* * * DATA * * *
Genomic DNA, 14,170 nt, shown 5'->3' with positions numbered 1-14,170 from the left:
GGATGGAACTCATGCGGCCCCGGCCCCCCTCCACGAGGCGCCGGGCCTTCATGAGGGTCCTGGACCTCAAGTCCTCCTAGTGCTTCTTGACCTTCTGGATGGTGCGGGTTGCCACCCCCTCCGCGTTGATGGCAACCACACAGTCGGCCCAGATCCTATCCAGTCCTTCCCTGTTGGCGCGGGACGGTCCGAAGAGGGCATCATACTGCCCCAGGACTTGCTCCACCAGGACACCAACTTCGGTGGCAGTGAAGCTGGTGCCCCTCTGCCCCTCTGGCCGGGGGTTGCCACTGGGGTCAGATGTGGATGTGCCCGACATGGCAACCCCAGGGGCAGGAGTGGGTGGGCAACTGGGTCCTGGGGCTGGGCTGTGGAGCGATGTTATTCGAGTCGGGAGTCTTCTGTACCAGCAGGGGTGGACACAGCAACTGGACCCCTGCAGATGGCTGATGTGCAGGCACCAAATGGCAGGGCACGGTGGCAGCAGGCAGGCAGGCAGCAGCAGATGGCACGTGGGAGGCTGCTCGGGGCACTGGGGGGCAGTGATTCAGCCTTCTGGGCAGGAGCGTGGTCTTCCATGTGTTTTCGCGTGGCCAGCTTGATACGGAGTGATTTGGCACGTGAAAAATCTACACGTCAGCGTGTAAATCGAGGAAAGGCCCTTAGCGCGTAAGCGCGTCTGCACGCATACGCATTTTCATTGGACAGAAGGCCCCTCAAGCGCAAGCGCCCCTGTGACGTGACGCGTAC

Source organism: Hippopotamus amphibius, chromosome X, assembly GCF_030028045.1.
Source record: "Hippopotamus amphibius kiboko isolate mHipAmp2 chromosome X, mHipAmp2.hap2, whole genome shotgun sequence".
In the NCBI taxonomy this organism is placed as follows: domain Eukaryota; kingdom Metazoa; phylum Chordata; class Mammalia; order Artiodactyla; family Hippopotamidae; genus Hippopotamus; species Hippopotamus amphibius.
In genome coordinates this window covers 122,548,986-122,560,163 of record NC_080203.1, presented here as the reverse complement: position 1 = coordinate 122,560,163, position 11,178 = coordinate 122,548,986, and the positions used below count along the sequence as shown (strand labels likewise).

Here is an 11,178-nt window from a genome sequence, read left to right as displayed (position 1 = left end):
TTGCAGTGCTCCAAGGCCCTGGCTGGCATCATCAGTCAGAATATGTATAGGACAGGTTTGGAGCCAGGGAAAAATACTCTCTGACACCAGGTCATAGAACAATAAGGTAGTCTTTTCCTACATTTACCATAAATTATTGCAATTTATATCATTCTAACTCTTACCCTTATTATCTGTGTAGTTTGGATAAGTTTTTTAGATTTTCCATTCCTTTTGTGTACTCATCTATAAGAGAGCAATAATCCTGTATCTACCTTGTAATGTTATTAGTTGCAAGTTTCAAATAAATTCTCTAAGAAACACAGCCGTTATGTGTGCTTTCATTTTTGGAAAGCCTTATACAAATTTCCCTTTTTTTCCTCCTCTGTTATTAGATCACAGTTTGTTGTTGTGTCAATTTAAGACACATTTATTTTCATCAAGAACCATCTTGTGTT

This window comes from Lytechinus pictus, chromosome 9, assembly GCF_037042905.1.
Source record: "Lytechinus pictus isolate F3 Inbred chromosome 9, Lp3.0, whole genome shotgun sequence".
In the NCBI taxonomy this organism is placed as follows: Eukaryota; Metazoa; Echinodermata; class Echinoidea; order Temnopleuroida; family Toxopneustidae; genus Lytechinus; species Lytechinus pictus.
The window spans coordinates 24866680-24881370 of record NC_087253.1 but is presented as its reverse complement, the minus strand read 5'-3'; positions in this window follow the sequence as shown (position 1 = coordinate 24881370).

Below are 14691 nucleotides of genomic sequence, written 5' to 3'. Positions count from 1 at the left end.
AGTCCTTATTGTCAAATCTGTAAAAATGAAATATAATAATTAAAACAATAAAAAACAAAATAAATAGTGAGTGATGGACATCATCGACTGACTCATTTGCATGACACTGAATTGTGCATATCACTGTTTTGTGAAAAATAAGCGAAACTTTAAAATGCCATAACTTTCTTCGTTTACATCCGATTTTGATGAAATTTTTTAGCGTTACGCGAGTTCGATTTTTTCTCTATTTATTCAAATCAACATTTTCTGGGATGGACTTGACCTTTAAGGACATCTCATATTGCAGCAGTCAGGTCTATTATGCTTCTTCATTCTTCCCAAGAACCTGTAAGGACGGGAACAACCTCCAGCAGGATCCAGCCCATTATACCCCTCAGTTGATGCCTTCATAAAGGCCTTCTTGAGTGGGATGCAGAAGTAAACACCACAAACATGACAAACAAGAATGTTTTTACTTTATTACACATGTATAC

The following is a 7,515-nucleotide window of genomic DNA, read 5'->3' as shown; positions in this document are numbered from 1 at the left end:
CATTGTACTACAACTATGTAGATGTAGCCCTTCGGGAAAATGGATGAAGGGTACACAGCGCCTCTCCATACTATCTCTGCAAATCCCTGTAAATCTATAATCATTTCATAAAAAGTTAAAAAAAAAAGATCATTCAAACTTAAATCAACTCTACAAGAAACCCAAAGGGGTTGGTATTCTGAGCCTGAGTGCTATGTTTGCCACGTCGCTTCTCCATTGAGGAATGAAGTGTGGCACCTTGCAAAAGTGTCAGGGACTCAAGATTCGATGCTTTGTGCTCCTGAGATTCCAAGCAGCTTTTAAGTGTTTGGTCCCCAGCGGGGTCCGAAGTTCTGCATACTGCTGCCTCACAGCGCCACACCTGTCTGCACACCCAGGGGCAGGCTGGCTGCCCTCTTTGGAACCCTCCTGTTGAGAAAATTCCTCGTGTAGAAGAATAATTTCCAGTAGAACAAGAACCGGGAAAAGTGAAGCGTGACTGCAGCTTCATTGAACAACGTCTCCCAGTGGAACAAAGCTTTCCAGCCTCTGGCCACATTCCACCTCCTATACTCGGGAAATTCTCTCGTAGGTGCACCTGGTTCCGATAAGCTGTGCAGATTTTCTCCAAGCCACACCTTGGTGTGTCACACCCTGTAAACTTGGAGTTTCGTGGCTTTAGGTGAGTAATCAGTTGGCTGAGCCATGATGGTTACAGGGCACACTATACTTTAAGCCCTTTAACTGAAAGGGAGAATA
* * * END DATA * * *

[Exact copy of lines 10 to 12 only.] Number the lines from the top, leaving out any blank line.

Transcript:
Source record: "Lytechinus pictus isolate F3 Inbred chromosome 9, Lp3.0, whole genome shotgun sequence".
In the NCBI taxonomy this organism is placed as follows: Eukaryota; Metazoa; Echinodermata; class Echinoidea; order Temnopleuroida; family Toxopneustidae; genus Lytechinus; species Lytechinus pictus.
The window spans coordinates 24866680-24881370 of record NC_087253.1 but is presented as its reverse complement, the minus strand read 5'-3'; positions in this window follow the sequence as shown (position 1 = coordinate 24881370).